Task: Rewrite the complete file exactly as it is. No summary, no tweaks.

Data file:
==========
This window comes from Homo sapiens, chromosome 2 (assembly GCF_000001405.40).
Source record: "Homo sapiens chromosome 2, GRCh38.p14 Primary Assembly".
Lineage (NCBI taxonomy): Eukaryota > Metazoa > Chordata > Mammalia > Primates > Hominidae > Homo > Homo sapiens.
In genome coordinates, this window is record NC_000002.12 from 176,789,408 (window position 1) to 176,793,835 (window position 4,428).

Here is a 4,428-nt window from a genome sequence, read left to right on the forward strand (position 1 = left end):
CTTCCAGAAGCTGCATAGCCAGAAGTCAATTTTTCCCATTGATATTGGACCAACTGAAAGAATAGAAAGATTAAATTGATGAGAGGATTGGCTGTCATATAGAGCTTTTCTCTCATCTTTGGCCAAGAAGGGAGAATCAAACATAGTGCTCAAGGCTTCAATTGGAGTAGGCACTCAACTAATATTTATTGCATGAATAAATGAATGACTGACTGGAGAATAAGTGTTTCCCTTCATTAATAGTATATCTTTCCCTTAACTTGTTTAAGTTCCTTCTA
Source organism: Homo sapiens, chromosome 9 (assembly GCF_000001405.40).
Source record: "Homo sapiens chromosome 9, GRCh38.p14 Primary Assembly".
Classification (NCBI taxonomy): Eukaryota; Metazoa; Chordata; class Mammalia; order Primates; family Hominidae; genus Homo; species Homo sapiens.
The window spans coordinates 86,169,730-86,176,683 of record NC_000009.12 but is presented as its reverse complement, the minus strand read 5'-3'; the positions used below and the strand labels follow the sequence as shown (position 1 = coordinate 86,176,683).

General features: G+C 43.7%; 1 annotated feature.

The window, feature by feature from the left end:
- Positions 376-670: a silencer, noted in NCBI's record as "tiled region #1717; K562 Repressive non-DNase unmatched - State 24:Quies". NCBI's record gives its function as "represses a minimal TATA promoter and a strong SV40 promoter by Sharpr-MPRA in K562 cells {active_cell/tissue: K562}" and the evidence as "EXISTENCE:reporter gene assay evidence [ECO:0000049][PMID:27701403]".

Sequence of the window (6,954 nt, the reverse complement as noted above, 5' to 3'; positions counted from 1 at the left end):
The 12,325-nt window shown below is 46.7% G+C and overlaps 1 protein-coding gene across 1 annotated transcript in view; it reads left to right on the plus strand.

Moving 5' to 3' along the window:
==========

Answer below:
This window comes from Homo sapiens, chromosome 2 (assembly GCF_000001405.40).
Source record: "Homo sapiens chromosome 2, GRCh38.p14 Primary Assembly".
Lineage (NCBI taxonomy): Eukaryota > Metazoa > Chordata > Mammalia > Primates > Hominidae > Homo > Homo sapiens.
In genome coordinates, this window is record NC_000002.12 from 176,789,408 (window position 1) to 176,793,835 (window position 4,428).

Here is a 4,428-nt window from a genome sequence, read left to right on the forward strand (position 1 = left end):
CTTCCAGAAGCTGCATAGCCAGAAGTCAATTTTTCCCATTGATATTGGACCAACTGAAAGAATAGAAAGATTAAATTGATGAGAGGATTGGCTGTCATATAGAGCTTTTCTCTCATCTTTGGCCAAGAAGGGAGAATCAAACATAGTGCTCAAGGCTTCAATTGGAGTAGGCACTCAACTAATATTTATTGCATGAATAAATGAATGACTGACTGGAGAATAAGTGTTTCCCTTCATTAATAGTATATCTTTCCCTTAACTTGTTTAAGTTCCTTCTA
Source organism: Homo sapiens, chromosome 9 (assembly GCF_000001405.40).
Source record: "Homo sapiens chromosome 9, GRCh38.p14 Primary Assembly".
Classification (NCBI taxonomy): Eukaryota; Metazoa; Chordata; class Mammalia; order Primates; family Hominidae; genus Homo; species Homo sapiens.
The window spans coordinates 86,169,730-86,176,683 of record NC_000009.12 but is presented as its reverse complement, the minus strand read 5'-3'; the positions used below and the strand labels follow the sequence as shown (position 1 = coordinate 86,176,683).

General features: G+C 43.7%; 1 annotated feature.

The window, feature by feature from the left end:
- Positions 376-670: a silencer, noted in NCBI's record as "tiled region #1717; K562 Repressive non-DNase unmatched - State 24:Quies". NCBI's record gives its function as "represses a minimal TATA promoter and a strong SV40 promoter by Sharpr-MPRA in K562 cells {active_cell/tissue: K562}" and the evidence as "EXISTENCE:reporter gene assay evidence [ECO:0000049][PMID:27701403]".

Sequence of the window (6,954 nt, the reverse complement as noted above, 5' to 3'; positions counted from 1 at the left end):
The 12,325-nt window shown below is 46.7% G+C and overlaps 1 protein-coding gene across 1 annotated transcript in view; it reads left to right on the plus strand.

Moving 5' to 3' along the window: